INTP Development

INTP Development

To understand the INTP’s development, we have to understand the hierarchy of mental functions for the INTP. The hierarchy of mental functions for the INTP is about which mental function (Sensing, Intuiting, Thinking or Feeling) the INTP is most comfortable with using and which they are least comfortable in using.

Without going too much into Type dynamics, let’s look at the INTP’s hierarchy of mental functions:

The INTP is most comfortable with the Dominant Function Introverted Thinking and least comfortable with the Inferior Function Extraverted Feeling.

INTP Development: Childhood to Puberty


As a child, INTPs will develop Introverted Thinking. They will have an enquiring attitude about everything they encounter. “Why is it so?” “How did this happen?” are common questions that the INTP will ask.

They will not accept the ‘because I said so’ explanation, wanting to understand the principles rather than take things at face value. They may also appear detached, cold and aloof to others because of their lack of expression, although they may feel as much as anyone.

If they have not properly developed this function in their youth, they may run from creative insight to creative insight, not knowing how to use them for decision making or achieving their goals.

INTP Development: Puberty to Age 30


At puberty, the INTP will start developing the auxiliary function, Extraverted Intuition. They will show this development by their quickness of understanding in grasping new concepts.

They may enjoy subjects that deal with an abstract theory like Mathematics or Astronomy (depending on how it is taught). Because of their quickness in understanding, they may often lose interest quickly in a classroom where learning by rote is encouraged. 

If they have not been allowed to develop this function, they may find it difficult to communicate their complex ideas to others.   

Areas of Development

Assuming an environment is supportive of their development, most INTPs would have developed Extraverted Intuition and Introverted Thinking by the time they’re above 20 years or so.

Their areas of improvement will most likely come from the underdeveloped sides of Extraverted Feeling and Introverted Sensing. Below are some suggestions for improvement:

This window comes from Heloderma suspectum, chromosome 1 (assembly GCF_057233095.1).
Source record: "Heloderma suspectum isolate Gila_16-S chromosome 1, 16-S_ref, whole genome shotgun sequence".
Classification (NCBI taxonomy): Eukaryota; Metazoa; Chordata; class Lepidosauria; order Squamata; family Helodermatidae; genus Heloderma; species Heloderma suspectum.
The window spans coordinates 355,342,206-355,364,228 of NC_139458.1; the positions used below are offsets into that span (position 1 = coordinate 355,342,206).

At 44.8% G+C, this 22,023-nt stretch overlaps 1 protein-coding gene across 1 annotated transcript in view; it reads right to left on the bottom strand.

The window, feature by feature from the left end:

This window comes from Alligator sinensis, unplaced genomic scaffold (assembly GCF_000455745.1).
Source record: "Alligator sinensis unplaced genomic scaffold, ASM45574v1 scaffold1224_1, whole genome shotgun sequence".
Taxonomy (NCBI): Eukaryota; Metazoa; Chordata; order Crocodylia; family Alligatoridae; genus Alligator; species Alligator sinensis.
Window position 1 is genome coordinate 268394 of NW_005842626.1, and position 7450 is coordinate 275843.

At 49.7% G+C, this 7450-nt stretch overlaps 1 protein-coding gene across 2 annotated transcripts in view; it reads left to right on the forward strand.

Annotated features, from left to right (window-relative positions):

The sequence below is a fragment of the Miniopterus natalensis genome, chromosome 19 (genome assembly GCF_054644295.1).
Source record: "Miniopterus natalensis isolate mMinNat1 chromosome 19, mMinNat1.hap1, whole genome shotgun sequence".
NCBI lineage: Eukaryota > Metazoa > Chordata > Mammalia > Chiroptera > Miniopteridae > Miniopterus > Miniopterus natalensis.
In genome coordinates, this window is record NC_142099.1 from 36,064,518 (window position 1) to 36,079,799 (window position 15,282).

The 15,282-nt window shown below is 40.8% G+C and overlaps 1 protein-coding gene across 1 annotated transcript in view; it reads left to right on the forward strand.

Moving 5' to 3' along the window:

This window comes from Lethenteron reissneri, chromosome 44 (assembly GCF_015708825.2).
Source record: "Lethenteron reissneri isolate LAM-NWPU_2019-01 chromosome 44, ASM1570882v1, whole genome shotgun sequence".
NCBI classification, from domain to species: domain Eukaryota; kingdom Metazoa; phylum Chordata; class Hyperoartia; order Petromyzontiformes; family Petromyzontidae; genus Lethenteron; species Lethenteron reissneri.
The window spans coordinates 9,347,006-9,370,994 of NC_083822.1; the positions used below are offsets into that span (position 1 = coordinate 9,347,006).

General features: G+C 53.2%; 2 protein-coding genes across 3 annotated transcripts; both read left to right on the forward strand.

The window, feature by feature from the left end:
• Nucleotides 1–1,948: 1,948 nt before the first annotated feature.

• Break big ideas down to specific tangible steps to communicate to others
  • Be more sensitive toward the feelings of others
  • Follow through on your inspirations
  • Understand not everyone likes a debate
  • Be patient with policies and procedures

INTP Development: Age 30 to Midlife


If these behaviours are not trained by the age of 30, the INTP will feel the tension to continue growing, firstly to start developing the tertiary function Introverted Sensing.

The INTP may start observing details of objects and people that they have never observed before. In their decision making, they may also start to rely on their past experiences instead of relying on inspirations from the environment.

The INTP can further develop the Introverted Sensing function through these simple exercises:

  • When you are given a task, do not jump into it immediately. Instead, break the task down into sequential steps and allocate a certain time to each task before proceeding to execute the task.
  • Recall a significant event that happened before in your life, recount the details of this event: the sights, sound, smell, touch and taste.  Do not try to make connections or consider implications, but consider the event as it is.
  • Close your eyes and observe your bodily functions: your breathing and the sensation that your body is feeling right now.

INTP Development: From Midlife


From midlife onward, the INTP’s focus turns toward the inferior function, Extraverted Feeling. Their underdeveloped Extraverted Feeling comes out in a childish and undeveloped way when they are under stress, and they may become emotional or experience uncontrollable anger.

But in midlife, there is an unconscious shift and desire to develop that inferior function to achieve wholeness and continual growth. It is an uncomfortable but necessary transition.

Here are some simple exercises to consciously develop the Extraverted Feeling function:

  • Think about the people in your workplace that have aided you or have done good work for you, write a note of thanks and encouragement either by email or preferably by a handwritten note.
  • When you get into a debate with someone, consider the other person’s point of view and what is important to him/her. Learn to adjust your stance to find a mutually beneficial outcome.
  • Ask some of your co-workers out for lunch and get to know them personally. Put all work-related discussions aside and seek to know them as individuals.

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